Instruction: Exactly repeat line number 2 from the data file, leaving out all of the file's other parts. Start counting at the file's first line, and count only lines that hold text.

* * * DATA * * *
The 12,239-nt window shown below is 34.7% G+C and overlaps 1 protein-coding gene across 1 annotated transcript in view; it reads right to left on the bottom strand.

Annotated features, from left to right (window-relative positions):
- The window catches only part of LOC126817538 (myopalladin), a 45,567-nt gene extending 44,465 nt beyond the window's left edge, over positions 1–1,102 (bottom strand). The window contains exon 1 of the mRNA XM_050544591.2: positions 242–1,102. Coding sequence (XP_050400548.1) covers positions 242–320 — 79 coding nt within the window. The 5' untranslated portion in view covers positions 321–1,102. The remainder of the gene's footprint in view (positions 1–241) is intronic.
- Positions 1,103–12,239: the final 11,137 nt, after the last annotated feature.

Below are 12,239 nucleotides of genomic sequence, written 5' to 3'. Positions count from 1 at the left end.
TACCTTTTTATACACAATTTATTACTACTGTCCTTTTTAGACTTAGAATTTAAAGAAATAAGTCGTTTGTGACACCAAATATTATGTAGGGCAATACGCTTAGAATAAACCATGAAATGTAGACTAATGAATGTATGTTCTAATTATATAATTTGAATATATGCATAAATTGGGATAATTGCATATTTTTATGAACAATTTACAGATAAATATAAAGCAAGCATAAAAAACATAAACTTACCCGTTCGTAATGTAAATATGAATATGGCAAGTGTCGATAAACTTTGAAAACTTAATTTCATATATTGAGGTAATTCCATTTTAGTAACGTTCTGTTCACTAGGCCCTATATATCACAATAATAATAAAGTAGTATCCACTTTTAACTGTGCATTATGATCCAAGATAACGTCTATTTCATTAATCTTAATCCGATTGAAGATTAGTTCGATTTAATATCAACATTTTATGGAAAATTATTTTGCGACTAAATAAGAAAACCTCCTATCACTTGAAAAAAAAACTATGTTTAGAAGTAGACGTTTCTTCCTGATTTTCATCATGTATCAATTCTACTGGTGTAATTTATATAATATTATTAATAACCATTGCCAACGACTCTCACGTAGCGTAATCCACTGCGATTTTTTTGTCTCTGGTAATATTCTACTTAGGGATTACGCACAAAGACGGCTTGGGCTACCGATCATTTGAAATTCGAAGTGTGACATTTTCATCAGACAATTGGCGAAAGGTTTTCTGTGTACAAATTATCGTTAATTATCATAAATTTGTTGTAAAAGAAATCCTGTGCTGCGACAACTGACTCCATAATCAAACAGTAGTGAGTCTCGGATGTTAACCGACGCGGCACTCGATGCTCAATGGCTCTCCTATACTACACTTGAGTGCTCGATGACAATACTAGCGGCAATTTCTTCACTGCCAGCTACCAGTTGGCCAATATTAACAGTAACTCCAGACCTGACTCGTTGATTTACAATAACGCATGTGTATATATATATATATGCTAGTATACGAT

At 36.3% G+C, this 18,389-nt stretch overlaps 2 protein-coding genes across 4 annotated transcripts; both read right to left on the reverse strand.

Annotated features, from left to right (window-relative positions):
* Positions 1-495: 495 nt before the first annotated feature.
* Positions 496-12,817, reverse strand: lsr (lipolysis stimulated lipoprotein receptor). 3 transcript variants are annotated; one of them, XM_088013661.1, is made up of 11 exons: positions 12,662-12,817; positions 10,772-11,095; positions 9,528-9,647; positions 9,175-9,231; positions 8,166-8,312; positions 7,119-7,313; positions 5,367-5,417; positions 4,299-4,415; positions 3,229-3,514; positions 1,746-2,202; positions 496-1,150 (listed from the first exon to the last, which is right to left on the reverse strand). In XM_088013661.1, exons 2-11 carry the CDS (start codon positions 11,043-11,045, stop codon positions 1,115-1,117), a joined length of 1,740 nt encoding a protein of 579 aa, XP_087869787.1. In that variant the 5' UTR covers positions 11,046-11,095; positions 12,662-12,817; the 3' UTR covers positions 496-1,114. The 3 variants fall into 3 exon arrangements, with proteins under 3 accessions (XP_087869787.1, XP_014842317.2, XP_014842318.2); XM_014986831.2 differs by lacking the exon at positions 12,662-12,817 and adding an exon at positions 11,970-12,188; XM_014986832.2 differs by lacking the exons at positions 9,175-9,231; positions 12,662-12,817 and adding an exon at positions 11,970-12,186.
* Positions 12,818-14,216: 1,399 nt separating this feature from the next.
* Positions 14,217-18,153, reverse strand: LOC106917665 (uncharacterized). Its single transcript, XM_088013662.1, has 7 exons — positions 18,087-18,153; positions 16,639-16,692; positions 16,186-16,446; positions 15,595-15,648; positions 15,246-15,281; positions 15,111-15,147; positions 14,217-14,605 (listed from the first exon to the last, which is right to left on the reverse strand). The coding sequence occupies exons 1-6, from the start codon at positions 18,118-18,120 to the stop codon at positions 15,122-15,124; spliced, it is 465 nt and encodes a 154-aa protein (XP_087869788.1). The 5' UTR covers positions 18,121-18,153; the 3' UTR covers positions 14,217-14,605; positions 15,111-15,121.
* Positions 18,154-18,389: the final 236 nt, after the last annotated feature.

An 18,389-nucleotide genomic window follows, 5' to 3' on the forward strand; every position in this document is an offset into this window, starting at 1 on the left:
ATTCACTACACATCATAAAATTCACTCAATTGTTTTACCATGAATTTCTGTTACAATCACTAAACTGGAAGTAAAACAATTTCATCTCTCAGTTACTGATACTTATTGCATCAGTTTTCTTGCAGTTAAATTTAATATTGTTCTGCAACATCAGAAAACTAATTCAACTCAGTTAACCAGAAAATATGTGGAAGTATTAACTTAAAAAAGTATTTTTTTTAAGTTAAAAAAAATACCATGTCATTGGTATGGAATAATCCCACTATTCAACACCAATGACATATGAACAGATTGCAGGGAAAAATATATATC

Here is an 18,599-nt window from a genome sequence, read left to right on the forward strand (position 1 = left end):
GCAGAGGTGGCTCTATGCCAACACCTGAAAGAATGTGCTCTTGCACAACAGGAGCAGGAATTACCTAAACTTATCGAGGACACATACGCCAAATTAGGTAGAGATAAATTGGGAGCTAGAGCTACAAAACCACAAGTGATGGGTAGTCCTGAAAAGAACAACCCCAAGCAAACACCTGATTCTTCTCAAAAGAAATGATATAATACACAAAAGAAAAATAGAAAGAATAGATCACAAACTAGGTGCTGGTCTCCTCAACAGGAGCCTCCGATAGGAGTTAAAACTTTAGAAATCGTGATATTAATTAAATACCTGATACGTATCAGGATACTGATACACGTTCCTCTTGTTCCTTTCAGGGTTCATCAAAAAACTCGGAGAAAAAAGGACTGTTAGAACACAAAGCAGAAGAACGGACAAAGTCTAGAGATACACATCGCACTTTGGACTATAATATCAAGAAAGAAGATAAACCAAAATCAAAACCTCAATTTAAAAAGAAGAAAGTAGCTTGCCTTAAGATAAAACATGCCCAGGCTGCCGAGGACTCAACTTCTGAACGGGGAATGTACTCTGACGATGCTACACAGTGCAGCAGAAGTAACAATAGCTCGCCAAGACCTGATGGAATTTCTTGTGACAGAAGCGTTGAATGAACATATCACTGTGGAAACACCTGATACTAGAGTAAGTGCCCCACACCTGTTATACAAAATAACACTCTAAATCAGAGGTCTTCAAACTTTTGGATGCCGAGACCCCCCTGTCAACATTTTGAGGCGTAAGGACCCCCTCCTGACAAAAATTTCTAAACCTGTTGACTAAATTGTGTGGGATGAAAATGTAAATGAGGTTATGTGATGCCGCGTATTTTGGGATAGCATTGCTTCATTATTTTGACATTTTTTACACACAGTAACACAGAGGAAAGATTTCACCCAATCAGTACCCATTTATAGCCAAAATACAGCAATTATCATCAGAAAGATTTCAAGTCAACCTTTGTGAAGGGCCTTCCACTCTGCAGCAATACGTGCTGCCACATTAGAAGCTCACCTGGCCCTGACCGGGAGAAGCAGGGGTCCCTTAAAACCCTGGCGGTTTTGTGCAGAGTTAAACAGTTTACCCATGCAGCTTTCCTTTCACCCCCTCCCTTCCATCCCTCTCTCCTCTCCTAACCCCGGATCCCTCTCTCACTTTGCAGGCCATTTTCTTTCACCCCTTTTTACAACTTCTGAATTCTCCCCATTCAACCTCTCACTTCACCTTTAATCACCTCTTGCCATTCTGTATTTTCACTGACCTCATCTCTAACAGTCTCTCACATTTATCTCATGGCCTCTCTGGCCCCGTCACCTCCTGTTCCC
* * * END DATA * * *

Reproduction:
Annotated features, from left to right (window-relative positions):